The quest that Oskar undertakes is precipitated by a key that is found in an envelope with the name "Black" on it. This causes Oskar to think that this key was left deliberately for him by his father for him to find the lock that is opened with it. This is the first "Black" that is important to Oskar, as he sees this Black as a direct communication to him from his dead father, and believes that he has been left with a quest to complete.
Of course, what Oskar quickly realises is that there are a large number of people with the last name of Black in his area, but out of the many that he meets, he does find two who are particularly important to him. The first is Mr. A. R. Black, who is a gentleman who has secluded himself from the world and deliberately switched his hearing aids off. In a very moving moment in the novel (one of many), Oskar switches his hearing aids back on for him so that he can participate in the world once again:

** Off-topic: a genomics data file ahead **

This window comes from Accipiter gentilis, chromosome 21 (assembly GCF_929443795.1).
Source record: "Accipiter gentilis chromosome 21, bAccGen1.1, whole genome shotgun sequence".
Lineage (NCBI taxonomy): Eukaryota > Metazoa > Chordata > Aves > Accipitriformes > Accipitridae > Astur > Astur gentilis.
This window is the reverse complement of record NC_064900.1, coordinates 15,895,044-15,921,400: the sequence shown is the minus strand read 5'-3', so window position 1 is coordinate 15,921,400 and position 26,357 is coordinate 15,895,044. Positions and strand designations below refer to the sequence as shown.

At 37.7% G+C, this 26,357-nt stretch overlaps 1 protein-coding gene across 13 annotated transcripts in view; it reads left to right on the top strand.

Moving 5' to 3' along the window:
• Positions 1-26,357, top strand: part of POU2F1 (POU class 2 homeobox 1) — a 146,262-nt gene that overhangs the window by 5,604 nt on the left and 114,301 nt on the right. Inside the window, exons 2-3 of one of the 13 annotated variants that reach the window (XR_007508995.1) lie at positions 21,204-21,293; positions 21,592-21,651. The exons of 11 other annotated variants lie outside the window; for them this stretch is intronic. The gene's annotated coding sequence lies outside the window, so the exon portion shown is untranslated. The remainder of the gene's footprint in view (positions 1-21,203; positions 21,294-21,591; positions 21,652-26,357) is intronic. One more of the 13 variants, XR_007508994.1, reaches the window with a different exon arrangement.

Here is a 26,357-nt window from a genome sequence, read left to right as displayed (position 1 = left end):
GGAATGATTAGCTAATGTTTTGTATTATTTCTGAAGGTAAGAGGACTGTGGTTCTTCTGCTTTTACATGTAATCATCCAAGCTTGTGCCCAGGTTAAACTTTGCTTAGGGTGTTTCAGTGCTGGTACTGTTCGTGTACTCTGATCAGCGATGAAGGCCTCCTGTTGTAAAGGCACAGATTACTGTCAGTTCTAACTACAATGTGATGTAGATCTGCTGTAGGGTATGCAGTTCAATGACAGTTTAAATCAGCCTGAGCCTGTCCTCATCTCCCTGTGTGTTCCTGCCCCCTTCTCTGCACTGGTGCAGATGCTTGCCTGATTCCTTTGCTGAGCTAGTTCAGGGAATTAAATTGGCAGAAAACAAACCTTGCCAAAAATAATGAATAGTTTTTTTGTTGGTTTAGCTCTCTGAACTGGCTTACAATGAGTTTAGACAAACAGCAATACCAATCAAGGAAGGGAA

Mr. Black grabbed at his ears and made a bunch of weird sounds. He started crying--not out of happiness, I could tell, but not out of sadness, either.
Mr. Black comes to join Oskar in his quest, and loves the way that Oskar has helped him reconnect with the world. He becomes an almost surrogate grandfather to the boy.
The final Black that is important to Oskar is the first Black he finds. Abby Black tells Oskar that her ex-husband might be able to help him, and Oskar discovers that Abby's former husband sold the vase where he found the key to his father as a present for his wife. The key, Oskar is told, belongs to William and is not a secret key left for Oskar by his father. This solves the mystery. These therefore are the three Blacks that are important to Oskar in the novel.